Monthly Archives: June 2011

“New Approach” to Legalizing Marijuana

 

Maybe this time it’ll stick . . .

 

The group New Approach Washington announced the filing of an initiative to the legislature to legalize and regulate the production and sale of marijuana. The initiative’s sponsors include Seattle City Attorney Pete Holmes, former federal district attorney John McKay, and ACLU-WA’s Alison Holcomb, as well as experts in medicine, drug treatment and prevention, law and  business.  The initiative calls for Washington to treat marijuana essentially the way we currently treat hard alcohol – with clear distribution and use restrictions – and will earmark a portion of the state’s revenues for drug education and prevention programs. The group is united in the belief that Washington should neither treat the adult use of marijuana as a crime nor promote its unrestricted use.  

  

The ACLU of Washington is in full support of New Approach Washington.  They argue our current marijuana laws are ineffective, unreasonable and unfairly enforced.  The initiative addresses many issues at the heart of the ACLU’s work:  racial justice, overreaching government, privacy, and over-incarceration.   The ACLU-WA is providing strategic support to New Approach Washington, and, as an in-kind donation, our Drug Policy Director Alison Holcomb is serving as campaign director.

 

Under the initiative, marijuana that is grown by licensed Washington facilities and sold through licensed stores will be made legal for people age 21 and over.  Clear restrictions, age-limits, regulations and taxing are established – measures that will increase safety, undercut the black market and provide state and local tax revenue.  In addition, the laws that allow authorized patients and providers to grow medical marijuana will continue in place.  The initiative is the most comprehensive and carefully drawn of any marijuana legalization initiative.  It is likely to become a national model for other state marijuana law reform, which is a prerequisite for change at the federal level.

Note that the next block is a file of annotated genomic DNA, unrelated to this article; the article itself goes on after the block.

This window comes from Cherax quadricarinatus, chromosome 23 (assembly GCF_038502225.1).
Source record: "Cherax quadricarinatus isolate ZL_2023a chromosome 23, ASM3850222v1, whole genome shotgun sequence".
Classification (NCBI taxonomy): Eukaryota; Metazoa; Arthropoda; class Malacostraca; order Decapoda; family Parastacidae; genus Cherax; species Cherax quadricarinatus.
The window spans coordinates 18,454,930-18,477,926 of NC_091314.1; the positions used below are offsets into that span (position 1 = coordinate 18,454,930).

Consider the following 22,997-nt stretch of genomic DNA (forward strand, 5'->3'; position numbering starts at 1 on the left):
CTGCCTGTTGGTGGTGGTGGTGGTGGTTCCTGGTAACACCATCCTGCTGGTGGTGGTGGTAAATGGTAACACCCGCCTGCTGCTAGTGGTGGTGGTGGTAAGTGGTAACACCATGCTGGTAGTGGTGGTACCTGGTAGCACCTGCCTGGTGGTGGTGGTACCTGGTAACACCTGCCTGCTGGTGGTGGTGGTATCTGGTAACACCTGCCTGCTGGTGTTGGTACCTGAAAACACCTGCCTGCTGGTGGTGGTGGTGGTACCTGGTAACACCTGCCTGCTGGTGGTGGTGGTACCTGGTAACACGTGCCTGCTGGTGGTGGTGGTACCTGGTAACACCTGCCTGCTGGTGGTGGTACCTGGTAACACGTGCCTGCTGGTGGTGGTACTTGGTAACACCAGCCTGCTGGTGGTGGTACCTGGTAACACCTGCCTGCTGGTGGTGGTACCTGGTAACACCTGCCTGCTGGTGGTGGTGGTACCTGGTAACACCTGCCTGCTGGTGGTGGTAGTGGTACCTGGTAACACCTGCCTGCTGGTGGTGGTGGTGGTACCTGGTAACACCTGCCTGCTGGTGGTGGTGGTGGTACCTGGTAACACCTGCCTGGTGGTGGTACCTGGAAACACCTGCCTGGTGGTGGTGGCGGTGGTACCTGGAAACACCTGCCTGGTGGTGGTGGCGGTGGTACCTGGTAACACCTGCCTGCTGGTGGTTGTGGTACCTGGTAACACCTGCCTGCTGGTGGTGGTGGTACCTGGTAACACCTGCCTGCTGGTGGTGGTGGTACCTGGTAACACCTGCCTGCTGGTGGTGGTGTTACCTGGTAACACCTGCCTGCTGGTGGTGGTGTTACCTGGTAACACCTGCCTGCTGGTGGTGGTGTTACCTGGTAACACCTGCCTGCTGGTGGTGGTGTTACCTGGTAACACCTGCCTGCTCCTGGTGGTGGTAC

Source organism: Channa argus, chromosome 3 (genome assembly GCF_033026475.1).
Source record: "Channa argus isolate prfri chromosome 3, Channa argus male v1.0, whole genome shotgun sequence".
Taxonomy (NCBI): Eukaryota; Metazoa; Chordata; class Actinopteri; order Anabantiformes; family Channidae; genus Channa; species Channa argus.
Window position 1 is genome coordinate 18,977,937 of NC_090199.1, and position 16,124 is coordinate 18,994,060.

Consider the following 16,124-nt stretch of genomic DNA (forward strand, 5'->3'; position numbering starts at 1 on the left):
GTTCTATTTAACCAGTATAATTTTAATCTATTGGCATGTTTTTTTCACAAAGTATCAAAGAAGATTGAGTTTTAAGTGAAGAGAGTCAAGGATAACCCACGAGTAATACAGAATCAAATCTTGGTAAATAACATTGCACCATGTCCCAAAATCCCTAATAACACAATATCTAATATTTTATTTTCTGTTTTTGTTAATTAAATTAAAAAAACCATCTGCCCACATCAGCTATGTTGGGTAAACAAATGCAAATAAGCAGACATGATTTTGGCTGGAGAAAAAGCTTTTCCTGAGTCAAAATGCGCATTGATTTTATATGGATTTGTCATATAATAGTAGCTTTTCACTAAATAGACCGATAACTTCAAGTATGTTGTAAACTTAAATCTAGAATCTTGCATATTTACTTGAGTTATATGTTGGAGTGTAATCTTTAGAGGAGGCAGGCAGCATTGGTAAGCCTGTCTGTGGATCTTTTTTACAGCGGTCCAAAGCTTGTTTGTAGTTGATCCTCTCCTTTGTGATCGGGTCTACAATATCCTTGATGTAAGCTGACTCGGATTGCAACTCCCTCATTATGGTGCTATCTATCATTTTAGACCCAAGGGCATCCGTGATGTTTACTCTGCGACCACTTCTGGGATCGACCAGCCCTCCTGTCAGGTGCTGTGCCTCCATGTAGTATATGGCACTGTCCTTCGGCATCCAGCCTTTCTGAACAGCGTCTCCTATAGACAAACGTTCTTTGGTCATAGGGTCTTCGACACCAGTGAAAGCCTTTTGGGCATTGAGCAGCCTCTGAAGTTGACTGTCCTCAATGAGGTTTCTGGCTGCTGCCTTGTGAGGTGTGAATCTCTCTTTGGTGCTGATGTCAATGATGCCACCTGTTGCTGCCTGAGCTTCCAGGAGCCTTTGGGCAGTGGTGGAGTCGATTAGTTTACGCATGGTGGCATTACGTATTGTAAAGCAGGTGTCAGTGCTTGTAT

My opinion? The time has come for marijuana legalization.  It is widely accepted that the War on Drugs has been an utter failure, and has caused far more harm than good. It is time for Washington to address this reality and to take a new approach.

Sheriff’s Office Patrolling the Waters

On land, sea and air . . .

http://www.bellinghamherald.com/2011/06/23/2073245/sheriffs-office-launches-extra.html

Boaters hitting the water for the first weekend of summer should have a designated captain, as the Whatcom County Sheriff’s Office will be launching extra patrols on county waters starting Friday, June 24.

The patrols will look for people who are boating under the influence of drugs or alcohol through Sunday. The effort is part of a nationwide weekend of enforcement aimed at reducing the number of alcohol-related accidents on the water.

As part of the extra patrols, deputies will be making contact with boaters, doing safety checks and performing enforcement. Regular enforcement patrols will take place throughout the 2011 boating season.

My opinion?  Watch your drinking!  BUI (Boating Under the Influence) is the same as DUI (Driving Under the Influence) and carries similar penalties: jail, court fines, loss of license, alcohol evaluations, probation, etc.  It’s tempting to drink out there in the open water, but BE SAFE.

DUI Emphasis Patrol Begin June 24

Be careful . . .

http://www.bellinghamherald.com/2011/06/22/2071389/dui-emphasis-patrols-begin-in.html

Extra DUI patrols will be enforced throughout Whatcom County from June 24 to July 4.

The patrols are part of an annual statewide emphasis on drunken driving. More than 20 percent of deaths related to drunk driving happen in June and July, according to the Washington Traffic Safety Commission, which is funding the increased patrols through a grant.

During last year’s summer patrol emphasis, police arrested 91 motorists in Whatcom County for driving under the influence.

Drunk driving is involved in about half of all deaths on state roads, according to the commission. In 2010, there were 229 deaths involving a driver under the influence of alcohol or drugs in Washington. That’s 17 percent below the previous five-year average.